We sometimes get together with other people hoping their mood will elevate ours or, at least, soothe, energize, or distract us. In a way, we want to bring leftovers as our contribution to a potluck while hoping we’ll find apple pie to fill our plates. Experience shows us it doesn’t work that way. Energy explains why it can’t.
We do it so often… and so well. We think understanding why someone abused us diminishes its effect on us. This is a disempowering web for survivors of childhood sexual abuse.
Though it gives us the comfort of not upsetting other people, excusing our abuser because we understand them will keep us firmly trapped in our experience. Drinking, anger, exhaustion or depression can never, ever be an adequate reason for harming us. If our abuser was also a victim at one time, he/she needed to seek help rather than use our childhood vulnerability as an opportunity to violate us. Not ‘knowing what they were doing’ or ‘recognizing how much it affected us’ denies responsibility and asks us to carry the load.
Some of us are still looking for sunny meadows after a childhood spent in dark forests. Even the best life journeys give us hills to climb and raging rivers to cross. And though we sometimes lose track of it, all of us have our personal spirit to help us face our challenges.
For survivors, the past is a landscape of memories and feelings we want to avoid. Though there are moments of nostalgia scattered through those days, we have to tread lightly so we don’t consciously bump into reminders of our childhood sexual abuse. Avoiding tears is one way we keep those experiences at bay.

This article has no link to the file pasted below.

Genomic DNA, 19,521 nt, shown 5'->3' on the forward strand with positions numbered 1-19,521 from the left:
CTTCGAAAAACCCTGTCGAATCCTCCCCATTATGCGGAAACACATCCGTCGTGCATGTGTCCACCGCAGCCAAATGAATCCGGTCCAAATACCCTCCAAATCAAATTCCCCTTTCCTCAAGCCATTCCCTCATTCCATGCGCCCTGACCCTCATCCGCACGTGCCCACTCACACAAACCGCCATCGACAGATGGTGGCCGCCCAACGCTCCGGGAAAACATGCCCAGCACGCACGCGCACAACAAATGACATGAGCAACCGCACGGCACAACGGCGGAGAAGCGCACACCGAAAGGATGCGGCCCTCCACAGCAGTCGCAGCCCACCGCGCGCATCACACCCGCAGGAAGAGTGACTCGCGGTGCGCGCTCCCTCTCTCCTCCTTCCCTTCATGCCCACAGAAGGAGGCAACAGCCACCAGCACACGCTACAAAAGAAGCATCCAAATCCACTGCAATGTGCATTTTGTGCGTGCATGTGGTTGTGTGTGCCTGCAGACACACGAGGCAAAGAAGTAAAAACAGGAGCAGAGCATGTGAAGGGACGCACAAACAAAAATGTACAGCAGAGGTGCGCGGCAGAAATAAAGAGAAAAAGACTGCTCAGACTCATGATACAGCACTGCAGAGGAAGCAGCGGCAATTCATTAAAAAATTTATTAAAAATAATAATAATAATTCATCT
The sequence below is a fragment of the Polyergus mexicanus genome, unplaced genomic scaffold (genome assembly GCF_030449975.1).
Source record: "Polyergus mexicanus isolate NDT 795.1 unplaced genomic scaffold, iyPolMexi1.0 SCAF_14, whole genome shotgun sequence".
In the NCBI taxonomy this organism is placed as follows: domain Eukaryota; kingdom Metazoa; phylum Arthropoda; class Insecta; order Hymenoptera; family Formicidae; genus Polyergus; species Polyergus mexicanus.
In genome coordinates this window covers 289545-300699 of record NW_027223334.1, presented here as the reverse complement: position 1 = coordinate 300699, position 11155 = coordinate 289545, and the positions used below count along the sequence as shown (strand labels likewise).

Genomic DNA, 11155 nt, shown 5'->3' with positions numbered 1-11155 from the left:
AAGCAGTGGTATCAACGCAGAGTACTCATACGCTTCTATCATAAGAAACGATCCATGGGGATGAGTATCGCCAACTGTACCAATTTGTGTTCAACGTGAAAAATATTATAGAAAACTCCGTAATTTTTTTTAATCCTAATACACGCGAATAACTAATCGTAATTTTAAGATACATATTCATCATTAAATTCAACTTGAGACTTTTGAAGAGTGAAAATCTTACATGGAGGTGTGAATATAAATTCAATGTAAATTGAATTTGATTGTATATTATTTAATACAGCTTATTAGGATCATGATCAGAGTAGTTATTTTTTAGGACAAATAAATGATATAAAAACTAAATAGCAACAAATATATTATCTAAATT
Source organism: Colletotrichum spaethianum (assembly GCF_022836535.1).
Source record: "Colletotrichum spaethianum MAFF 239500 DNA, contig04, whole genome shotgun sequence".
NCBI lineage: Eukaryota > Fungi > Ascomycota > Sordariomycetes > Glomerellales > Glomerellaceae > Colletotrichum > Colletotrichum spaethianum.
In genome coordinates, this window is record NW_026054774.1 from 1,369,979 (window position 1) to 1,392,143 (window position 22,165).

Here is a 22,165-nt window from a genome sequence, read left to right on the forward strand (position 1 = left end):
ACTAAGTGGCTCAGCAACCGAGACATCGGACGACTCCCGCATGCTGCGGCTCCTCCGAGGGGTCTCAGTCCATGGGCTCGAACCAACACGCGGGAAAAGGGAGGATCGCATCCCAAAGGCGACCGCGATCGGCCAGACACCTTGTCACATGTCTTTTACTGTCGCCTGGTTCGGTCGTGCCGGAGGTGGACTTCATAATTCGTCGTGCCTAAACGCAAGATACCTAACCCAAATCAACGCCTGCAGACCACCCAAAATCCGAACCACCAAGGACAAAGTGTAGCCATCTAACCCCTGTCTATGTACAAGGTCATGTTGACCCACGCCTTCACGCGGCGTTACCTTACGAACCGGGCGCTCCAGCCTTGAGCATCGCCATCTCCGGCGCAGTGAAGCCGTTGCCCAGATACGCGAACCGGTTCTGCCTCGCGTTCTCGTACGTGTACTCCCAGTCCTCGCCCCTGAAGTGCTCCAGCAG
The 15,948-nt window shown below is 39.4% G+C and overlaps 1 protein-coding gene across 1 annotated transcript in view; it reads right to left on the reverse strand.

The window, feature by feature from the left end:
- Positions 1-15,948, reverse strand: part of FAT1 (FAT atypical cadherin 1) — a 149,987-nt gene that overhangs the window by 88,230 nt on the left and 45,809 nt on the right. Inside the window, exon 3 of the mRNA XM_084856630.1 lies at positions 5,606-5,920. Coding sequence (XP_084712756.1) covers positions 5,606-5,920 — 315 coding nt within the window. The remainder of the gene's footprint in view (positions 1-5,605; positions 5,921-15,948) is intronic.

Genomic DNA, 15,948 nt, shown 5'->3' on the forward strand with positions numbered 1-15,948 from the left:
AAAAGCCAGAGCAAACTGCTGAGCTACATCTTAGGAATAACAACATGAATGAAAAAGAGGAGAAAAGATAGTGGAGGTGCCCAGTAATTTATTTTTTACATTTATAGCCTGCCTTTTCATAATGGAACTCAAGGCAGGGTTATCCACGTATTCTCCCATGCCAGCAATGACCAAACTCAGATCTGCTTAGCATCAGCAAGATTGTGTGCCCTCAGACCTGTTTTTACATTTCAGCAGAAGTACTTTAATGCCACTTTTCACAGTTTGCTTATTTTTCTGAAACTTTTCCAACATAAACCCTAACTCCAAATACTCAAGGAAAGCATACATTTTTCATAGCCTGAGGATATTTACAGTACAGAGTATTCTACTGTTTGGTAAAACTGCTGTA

Taking another walk along a well-known beach, I was thinking about how it is always different. There’s no doubt one day’s footprints could overlap those I’ve left behind on other walks, but the experience is never the same. It’s the same path, but the energy field has been altered by time, the people and critters that share this corner of the world, and Mother Nature.
A survivor of childhood sexual abuse recently shared the struggle she feels between what her heart and head tell her. She asked if I had that experience.
Absolutely! And leaving this tug and pull behind is surely one of the empowering gifts of healing from our trauma. We discover there is a third place to go for our answers: one that is sure and honors our personal truth. I call it our spirit.
I’ve walk on ground cover that shrivels when you step on it and then returns to its robust beauty as you step away. It makes me think of personal spirit. This powerful connection to our potential is not inclined to be trampled. It doesn’t accept shame, doubt, worry, or directions from others. Our spirit is all about our possibilities.
There are many ways to come to a decision. Some of them help us feel connected to others around us. Others celebrate our past. Many bow to the logic of our minds where fears, doubts, and worries try to keep us safe. Remembering everything is energy offers us a chance to weave other choices.
Survivors of childhood sexual abuse often feel tremendous resistance to stepping onto the path of active healing. The dragons of our experience feel too large and overwhelming even when we are told we will find incredible, empowering, joy-filled, peaceful days on the other side of healing.
Holding the blue print of our life purpose and always celebrating what makes us special, our personal spirit speaks to us in many languages. It took me years to hear the messages coming through my body. Even now, I am sometimes challenged to understand what my physical symptoms are trying to tell me, but I no longer doubt it is spirit talking to me.